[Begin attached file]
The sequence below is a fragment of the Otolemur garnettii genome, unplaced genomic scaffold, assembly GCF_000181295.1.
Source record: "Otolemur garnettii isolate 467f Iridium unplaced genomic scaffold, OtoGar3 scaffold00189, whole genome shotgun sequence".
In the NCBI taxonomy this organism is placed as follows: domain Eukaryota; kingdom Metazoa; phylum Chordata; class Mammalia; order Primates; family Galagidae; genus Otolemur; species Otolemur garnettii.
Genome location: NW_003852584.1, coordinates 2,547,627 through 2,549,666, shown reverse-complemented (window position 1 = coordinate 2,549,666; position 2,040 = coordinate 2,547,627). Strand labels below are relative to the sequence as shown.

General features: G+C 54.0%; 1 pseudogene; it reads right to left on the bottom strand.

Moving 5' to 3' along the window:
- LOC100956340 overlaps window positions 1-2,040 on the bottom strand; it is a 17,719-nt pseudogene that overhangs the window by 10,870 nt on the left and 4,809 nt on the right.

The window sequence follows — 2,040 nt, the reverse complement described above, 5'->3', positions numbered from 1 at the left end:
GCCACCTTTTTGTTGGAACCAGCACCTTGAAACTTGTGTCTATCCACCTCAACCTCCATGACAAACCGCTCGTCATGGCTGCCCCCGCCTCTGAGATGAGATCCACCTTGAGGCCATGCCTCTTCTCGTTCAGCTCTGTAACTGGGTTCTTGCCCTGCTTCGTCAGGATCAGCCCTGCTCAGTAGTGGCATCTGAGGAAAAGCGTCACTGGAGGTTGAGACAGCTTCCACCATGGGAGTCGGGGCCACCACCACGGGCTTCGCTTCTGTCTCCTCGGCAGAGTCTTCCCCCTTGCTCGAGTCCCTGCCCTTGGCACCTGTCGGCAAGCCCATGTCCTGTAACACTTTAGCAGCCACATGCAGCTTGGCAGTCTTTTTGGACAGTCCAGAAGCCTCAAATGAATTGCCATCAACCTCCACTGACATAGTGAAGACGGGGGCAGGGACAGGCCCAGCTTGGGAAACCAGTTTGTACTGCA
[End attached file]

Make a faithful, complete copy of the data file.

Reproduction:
The sequence below is a fragment of the Otolemur garnettii genome, unplaced genomic scaffold, assembly GCF_000181295.1.
Source record: "Otolemur garnettii isolate 467f Iridium unplaced genomic scaffold, OtoGar3 scaffold00189, whole genome shotgun sequence".
In the NCBI taxonomy this organism is placed as follows: domain Eukaryota; kingdom Metazoa; phylum Chordata; class Mammalia; order Primates; family Galagidae; genus Otolemur; species Otolemur garnettii.
Genome location: NW_003852584.1, coordinates 2,547,627 through 2,549,666, shown reverse-complemented (window position 1 = coordinate 2,549,666; position 2,040 = coordinate 2,547,627). Strand labels below are relative to the sequence as shown.

General features: G+C 54.0%; 1 pseudogene; it reads right to left on the bottom strand.

Moving 5' to 3' along the window:
- LOC100956340 overlaps window positions 1-2,040 on the bottom strand; it is a 17,719-nt pseudogene that overhangs the window by 10,870 nt on the left and 4,809 nt on the right.

The window sequence follows — 2,040 nt, the reverse complement described above, 5'->3', positions numbered from 1 at the left end:
GCCACCTTTTTGTTGGAACCAGCACCTTGAAACTTGTGTCTATCCACCTCAACCTCCATGACAAACCGCTCGTCATGGCTGCCCCCGCCTCTGAGATGAGATCCACCTTGAGGCCATGCCTCTTCTCGTTCAGCTCTGTAACTGGGTTCTTGCCCTGCTTCGTCAGGATCAGCCCTGCTCAGTAGTGGCATCTGAGGAAAAGCGTCACTGGAGGTTGAGACAGCTTCCACCATGGGAGTCGGGGCCACCACCACGGGCTTCGCTTCTGTCTCCTCGGCAGAGTCTTCCCCCTTGCTCGAGTCCCTGCCCTTGGCACCTGTCGGCAAGCCCATGTCCTGTAACACTTTAGCAGCCACATGCAGCTTGGCAGTCTTTTTGGACAGTCCAGAAGCCTCAAATGAATTGCCATCAACCTCCACTGACATAGTGAAGACGGGGGCAGGGACAGGCCCAGCTTGGGAAACCAGTTTGTACTGCA